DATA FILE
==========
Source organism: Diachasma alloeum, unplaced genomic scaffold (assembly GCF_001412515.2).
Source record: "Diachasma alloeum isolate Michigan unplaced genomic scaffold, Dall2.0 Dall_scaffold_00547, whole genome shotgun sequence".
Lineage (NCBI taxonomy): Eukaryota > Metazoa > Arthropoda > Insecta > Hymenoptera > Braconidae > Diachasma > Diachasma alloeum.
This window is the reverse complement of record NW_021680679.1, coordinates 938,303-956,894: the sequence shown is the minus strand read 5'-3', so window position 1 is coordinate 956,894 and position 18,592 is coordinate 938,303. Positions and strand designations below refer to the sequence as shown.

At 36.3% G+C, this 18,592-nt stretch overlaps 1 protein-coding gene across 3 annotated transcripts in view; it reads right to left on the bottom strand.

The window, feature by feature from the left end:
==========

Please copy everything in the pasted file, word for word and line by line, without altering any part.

Source organism: Diachasma alloeum, unplaced genomic scaffold (assembly GCF_001412515.2).
Source record: "Diachasma alloeum isolate Michigan unplaced genomic scaffold, Dall2.0 Dall_scaffold_00547, whole genome shotgun sequence".
Lineage (NCBI taxonomy): Eukaryota > Metazoa > Arthropoda > Insecta > Hymenoptera > Braconidae > Diachasma > Diachasma alloeum.
This window is the reverse complement of record NW_021680679.1, coordinates 938,303-956,894: the sequence shown is the minus strand read 5'-3', so window position 1 is coordinate 956,894 and position 18,592 is coordinate 938,303. Positions and strand designations below refer to the sequence as shown.

At 36.3% G+C, this 18,592-nt stretch overlaps 1 protein-coding gene across 3 annotated transcripts in view; it reads right to left on the bottom strand.

The window, feature by feature from the left end: